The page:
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Monday, April 30, 2012

Mothers, Herding Cats, and Laughter

'Common sense and a sense of humor are the same thing, moving at different speeds. A sense of humor is just common sense, dancing.'  William James

 Mothers--Chief Cat Herders

My mother used to say she raised 'all Chiefs and no Indians', when referring to her tribe of six independent children. I'd say she was the family's Chief Cat Herder.

This very proper, self-described 'fifth generation Washingtonian' from the District of Columbia raised six California wild cats while keeping a clean house--and most importantly--her sense of humor. My son related to my mother's good humor by saying 'I'm from your side of the family---the enjoying side of the family'.

Thanks to my mother, I learned to deal with life and strife with a sense of humor.

Laughter IS the Best Medicine

My mother--or Moo--as we called her--would often say 'laughter is the best medicine', and she'd demonstrate the truth of that belief daily as she sought to find the humor in situations and respond to trying life situations with good hearted laughter. I am so grateful to have learned the importance of keeping my sense of humor no matter what the situation from her.

I still remember the night my father was out of town on business one beautiful summer evening when my siblings and I stayed out late playing kick-the-can in the neighborhood. Our mother called and called us to come home but not one of us answered.

When we finally dragged our tails home she was hopping mad and promised a spanking for us all. As she herded us into the back bedroom to carry out the punishment, children wandered this way and that into other bedrooms and bathrooms on their way to their predictable single swat on the rear end.

Finally herding us into one room she lined us up by age to spank us in order from oldest to youngest. My oldest sister, Jean, got the first swat on the behind, followed by my brother, John. My mother burst out laughing as soon as her hand connecting with his rear made a metallic pinging noise . On his way to his swat-on-the-behind my brother had stopped at the sewing machine to grab the metal lid off the sewing tin so he could stuff it in his pants to thwart the whack. My mother's surprised laughter relieved the tension of the moment--and the rest of us got off scott-free.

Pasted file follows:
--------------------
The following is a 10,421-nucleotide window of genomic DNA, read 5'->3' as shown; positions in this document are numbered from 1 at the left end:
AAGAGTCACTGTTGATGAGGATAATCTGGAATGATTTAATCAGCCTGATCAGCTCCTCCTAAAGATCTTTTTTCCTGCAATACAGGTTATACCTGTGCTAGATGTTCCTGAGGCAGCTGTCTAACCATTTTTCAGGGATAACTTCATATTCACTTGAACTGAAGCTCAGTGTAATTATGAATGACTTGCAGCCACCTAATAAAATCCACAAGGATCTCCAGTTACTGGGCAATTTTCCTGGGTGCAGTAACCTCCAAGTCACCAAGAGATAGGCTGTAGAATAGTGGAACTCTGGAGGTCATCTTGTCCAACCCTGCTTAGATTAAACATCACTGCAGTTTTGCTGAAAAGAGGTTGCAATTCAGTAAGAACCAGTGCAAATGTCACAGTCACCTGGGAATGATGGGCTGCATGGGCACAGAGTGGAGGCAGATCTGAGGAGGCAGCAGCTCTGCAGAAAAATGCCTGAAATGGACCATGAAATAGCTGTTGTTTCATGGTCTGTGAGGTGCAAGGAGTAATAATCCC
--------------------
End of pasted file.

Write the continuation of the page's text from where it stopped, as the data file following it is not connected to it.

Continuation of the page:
Cat Herders Must have a Sense of Humor

Moo taught us the keys to herding cats:

  • Don't try to control them--find ways to catch their attention instead.
  • Love and support their independence and individuality. 
  • Enjoy and respect them.
  • Keep your sense of humor.
So many times as an adult I have viewed my experience of working to bring together a group of independent people all going their separate ways as herding cats. This always makes the task easier. No matter how frustrated I am by the current herding experience, the minute I picture myself herding cats it puts a smile on my face and lets me relax into the experience. I know that to accomplish the impossible task of cat herding the key is to accept and respect the individuals for who they are and to find a way to enjoy the challenge of engaging their attention.

Someone sent me this YouTube video Cowboys Herding Cats and the first time I watched it I split a gut laughing. It really gives you a visual for the metaphor of herding cats.

If you, too,  find yourself playing the role of Chief Cat Herder--attempting to corral a group of people all going their separate ways at work or at home--give yourself something to laugh about. View this 1 minute video now and save it  to view later to relieve your frustration. As my mother always said, laughter and keeping your sense of humor is the best medicine!

'Do not meddle in the affairs of dragons, for you are crunchy and taste good with ketchup.' Unknown

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Anonymous said...

You have some very unique ideals about how to live a healthy and connected life. Be the best we can be is your motto.

I love your blog and look forward to each. I have a folder in which I save all your blog messages. Therefore, I can always go back and review. I shared your blog messages with other people and they have enjoyed them and see the benefits.


Susan J Meyerott, M.S. said...

Thanks, Cynthia! You're right--the motto IS Be the Best WE can be!

I love to see what you see in the messages!



Jean | said...

Sue, just the title of this post made my heart smile. We lived "in the country" until I was 9 and had lots of cats. How well I remember my attempts at herding them! I would try putting them in the wheel barrow to take them for a ride. Those who didn't jump out immediately, did so the moment we got underway. And I have had to "herd cats" in my work life (not any more, thank you very much). Your mother sounds like a very wise woman and one I would have gotten on well with.

Susan J Meyerott, M.S. said...

Jean--what a great story! Hope you wouldn't mind if I found a use for it in a future post. BTW--I have just accepted a position as Chief Cat Herder (Manager of Volunteers) for the local Friends of the Animal Shelter.

I'm sure you would have gotten along with my mother--and I'd bet you share a Myers-Briggs ESFJ with her.